“Breast is best” is no doubt something that all expectant and new moms have heard over and over again. Breastfeeding support is more pronounced than ever before with hospitals encouraging mothers to breastfeed immediately after labor and doctor’s offices offering multiple pamphlets on why breast milk is much better than formula.
While the benefits are abundant, what about those of us who cannot or absolutely do not wish to breastfeed? Are our children doomed? Though there are obvious benefits to breast milk, formula is not the awful poison that extreme pro-breast supporters describe. Here are five “facts” that are not always true about formula fed babies;
1. Formula fed babies are overweight.
While some studies might show a higher rate of obesity in formula fed children, other factors do come into play. Were these children also inactive and/or fed a poor diet later on? Were the formula feedings regulated or just given whenever baby whimpered? There are too many other variables in obesity to just claim that any extra weight was strictly due to formula.
2. Formula fed babies are sick more often.
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The correlation between breast milk passing on mother’s antibodies and immunities to their babies who haven’t yet developed a strong immune system seems to be a no-brainer, but is this always true? What if the mother’s immune system is weak itself? Does she then pass on no immunity benefits? What about the formula feeding mothers who keep their babies away from anyone with illnesses? There are plenty of always sick breastfed babies and plenty of never sick formula fed babies. Again, there are too many other variables.
3. Formula fed babies are gassier.
As a new mom, this “fact” was one that I heard a lot. It turns out, it wasn’t true for my formula fed daughter. Nor was it true for my breastfed nephew, who had a miserable first few months. Breastfed babies can get extremely gassy depending on the mother’s diet. Likewise, formula fed babies might just need to switch formulas to solve the problem. Bottles or position of feeding might also be the cause of the gas. Not fully burping baby could also be the culprit. Again, other variables come into play.
4. Formula fed babies perform poorer than breastfed children in school.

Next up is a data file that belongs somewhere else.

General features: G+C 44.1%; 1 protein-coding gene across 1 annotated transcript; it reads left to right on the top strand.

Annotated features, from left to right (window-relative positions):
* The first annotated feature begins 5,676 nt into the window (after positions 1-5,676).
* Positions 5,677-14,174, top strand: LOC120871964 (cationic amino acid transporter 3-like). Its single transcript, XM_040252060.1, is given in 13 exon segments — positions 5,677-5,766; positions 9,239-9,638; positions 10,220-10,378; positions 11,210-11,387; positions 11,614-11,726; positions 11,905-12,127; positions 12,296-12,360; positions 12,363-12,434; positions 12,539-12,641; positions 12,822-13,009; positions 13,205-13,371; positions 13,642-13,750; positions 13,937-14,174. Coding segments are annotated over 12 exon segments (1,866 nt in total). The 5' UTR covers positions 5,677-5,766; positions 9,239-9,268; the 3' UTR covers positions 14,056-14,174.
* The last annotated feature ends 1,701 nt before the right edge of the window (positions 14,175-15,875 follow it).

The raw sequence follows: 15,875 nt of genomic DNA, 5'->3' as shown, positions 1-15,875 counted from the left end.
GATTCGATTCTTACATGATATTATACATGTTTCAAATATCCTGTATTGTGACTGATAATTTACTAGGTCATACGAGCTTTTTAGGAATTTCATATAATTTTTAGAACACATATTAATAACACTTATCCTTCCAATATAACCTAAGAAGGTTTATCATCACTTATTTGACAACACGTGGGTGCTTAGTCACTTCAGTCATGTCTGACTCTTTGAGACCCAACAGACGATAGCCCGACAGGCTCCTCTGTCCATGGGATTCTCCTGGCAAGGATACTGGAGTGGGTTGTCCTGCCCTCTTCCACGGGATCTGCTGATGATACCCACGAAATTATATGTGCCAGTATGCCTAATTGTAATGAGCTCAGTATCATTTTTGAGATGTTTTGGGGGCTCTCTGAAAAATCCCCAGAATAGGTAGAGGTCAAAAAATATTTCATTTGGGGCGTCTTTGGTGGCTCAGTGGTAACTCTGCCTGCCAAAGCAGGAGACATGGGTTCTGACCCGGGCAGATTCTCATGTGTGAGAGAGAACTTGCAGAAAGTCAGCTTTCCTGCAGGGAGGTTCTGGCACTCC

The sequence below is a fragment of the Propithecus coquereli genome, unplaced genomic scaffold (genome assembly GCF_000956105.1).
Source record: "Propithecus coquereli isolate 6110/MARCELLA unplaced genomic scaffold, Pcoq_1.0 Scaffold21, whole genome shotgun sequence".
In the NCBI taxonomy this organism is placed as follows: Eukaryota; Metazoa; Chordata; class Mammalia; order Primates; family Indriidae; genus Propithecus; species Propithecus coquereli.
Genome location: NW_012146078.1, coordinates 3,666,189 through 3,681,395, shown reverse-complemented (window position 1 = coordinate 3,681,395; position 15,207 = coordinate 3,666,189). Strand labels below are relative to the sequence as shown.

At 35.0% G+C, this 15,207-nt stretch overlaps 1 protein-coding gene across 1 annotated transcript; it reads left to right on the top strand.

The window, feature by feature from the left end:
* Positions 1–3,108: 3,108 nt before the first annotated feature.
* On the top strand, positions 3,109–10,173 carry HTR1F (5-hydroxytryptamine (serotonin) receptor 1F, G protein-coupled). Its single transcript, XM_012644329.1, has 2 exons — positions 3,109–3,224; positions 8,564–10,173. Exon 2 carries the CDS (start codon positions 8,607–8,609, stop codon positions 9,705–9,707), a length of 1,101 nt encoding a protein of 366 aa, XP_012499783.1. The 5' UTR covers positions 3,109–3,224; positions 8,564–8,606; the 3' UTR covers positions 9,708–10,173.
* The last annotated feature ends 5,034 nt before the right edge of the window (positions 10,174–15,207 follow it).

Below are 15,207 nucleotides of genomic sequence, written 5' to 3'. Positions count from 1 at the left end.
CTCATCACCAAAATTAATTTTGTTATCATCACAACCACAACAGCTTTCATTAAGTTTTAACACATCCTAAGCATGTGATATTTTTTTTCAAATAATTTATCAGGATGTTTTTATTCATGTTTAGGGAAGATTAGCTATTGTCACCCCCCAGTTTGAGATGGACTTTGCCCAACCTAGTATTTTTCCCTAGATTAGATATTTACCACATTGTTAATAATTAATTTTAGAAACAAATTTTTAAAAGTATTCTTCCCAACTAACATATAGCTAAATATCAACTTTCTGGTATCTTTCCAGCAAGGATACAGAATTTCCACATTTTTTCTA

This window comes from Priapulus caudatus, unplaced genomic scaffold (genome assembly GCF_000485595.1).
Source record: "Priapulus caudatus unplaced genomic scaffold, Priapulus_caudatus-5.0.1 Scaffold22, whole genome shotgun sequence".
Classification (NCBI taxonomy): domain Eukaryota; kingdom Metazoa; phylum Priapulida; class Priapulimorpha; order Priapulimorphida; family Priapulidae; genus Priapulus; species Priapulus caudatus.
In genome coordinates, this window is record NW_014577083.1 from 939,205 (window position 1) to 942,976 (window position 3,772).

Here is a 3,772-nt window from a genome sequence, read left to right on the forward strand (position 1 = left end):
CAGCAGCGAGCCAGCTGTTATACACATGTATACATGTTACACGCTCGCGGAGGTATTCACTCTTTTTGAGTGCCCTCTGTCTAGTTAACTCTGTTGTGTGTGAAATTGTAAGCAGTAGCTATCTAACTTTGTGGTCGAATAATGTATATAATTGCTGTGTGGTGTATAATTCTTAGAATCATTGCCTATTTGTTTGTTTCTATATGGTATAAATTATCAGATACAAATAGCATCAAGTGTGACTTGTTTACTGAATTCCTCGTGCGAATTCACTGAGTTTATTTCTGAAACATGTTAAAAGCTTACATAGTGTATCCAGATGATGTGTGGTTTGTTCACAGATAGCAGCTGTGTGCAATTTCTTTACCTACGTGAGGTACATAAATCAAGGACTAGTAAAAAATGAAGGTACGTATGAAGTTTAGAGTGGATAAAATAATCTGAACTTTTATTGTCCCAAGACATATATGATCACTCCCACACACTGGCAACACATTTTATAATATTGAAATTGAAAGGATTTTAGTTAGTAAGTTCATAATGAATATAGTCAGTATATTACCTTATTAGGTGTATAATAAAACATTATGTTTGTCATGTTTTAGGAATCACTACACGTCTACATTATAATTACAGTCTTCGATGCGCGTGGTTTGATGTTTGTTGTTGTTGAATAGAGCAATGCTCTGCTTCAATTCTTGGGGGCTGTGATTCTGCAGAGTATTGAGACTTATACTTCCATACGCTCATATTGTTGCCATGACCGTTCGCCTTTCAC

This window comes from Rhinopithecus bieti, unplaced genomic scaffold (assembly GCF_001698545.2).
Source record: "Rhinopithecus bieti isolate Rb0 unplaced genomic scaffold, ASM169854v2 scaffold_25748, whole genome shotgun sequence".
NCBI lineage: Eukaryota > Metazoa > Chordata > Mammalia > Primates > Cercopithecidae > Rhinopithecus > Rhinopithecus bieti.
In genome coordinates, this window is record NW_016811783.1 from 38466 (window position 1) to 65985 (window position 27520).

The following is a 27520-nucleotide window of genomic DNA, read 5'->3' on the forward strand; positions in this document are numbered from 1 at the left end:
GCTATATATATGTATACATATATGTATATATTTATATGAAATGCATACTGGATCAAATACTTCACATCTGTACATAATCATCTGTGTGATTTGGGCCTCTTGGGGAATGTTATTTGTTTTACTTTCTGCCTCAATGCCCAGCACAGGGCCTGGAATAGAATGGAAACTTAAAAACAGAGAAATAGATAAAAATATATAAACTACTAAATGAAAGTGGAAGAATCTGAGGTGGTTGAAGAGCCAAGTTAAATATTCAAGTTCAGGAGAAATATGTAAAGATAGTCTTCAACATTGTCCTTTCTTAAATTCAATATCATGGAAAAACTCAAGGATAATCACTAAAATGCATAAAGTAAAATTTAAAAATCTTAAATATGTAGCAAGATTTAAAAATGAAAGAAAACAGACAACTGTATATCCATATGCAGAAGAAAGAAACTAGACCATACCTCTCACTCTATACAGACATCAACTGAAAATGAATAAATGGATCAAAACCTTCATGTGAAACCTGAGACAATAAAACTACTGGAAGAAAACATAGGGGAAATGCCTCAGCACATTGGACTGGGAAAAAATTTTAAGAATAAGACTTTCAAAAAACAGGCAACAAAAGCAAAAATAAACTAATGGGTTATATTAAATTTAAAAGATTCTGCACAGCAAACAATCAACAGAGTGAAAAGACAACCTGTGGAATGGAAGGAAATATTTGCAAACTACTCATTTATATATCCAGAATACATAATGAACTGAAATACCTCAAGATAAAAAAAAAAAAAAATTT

There are way too many external factors involved in this one to cause any worry to a formula feeding mother. Parental involvement, home environment, television/other artificial stimuli, diet, exercise, and even sleep patterns all have to do with school performance among other things.
5. Formula fed babies develop less of a bond with their mother.
If a mother chooses to prop their baby up with a bottle and go about their business while their baby feeds, then of course major bonding time will be lost. Obviously with nursing, one is attached and cannot escape somewhat of a bond. However, if a nursing mother is distant and not paying much attention, the bond will be less than the mother holding a bottle while smiling and talking to her child. The bond is not so much due to the breast milk, but the time spent. Bonding can be done with either feeding and it can be avoided with either feeding as well. The choice is up to the mother.
Of course, this article is not meant to dispute the rewards of breast feeding in anyway. Breast feeding is great for mother and child. However, being a mother who could not breast feed and was made to feel guilty, I feel the need to show that formula fed babies can turn out just fine.
My 4 year old has never been sick, wasn’t a gassy or fussy baby, is very active and intelligent, weighs a normal amount and shares a close bond with me. Four years after the guilt of not feeding her nature’s best, I have no regrets and neither should any other mom.
Article by Christy R
Christy Rasmussen is the mother of one very active preschooler with baby #2 due in December. She holds degrees in business and in political science/government, but discovered her love of writing after starting a blog for fun about her parenting experiences.
For more related articles on bottle feeding and breastfeeding, see:
Breastfeeding: Changes in the breasts
5 things you NEVER knew about breastfeeding
Breastfeeding Basics – Starting Well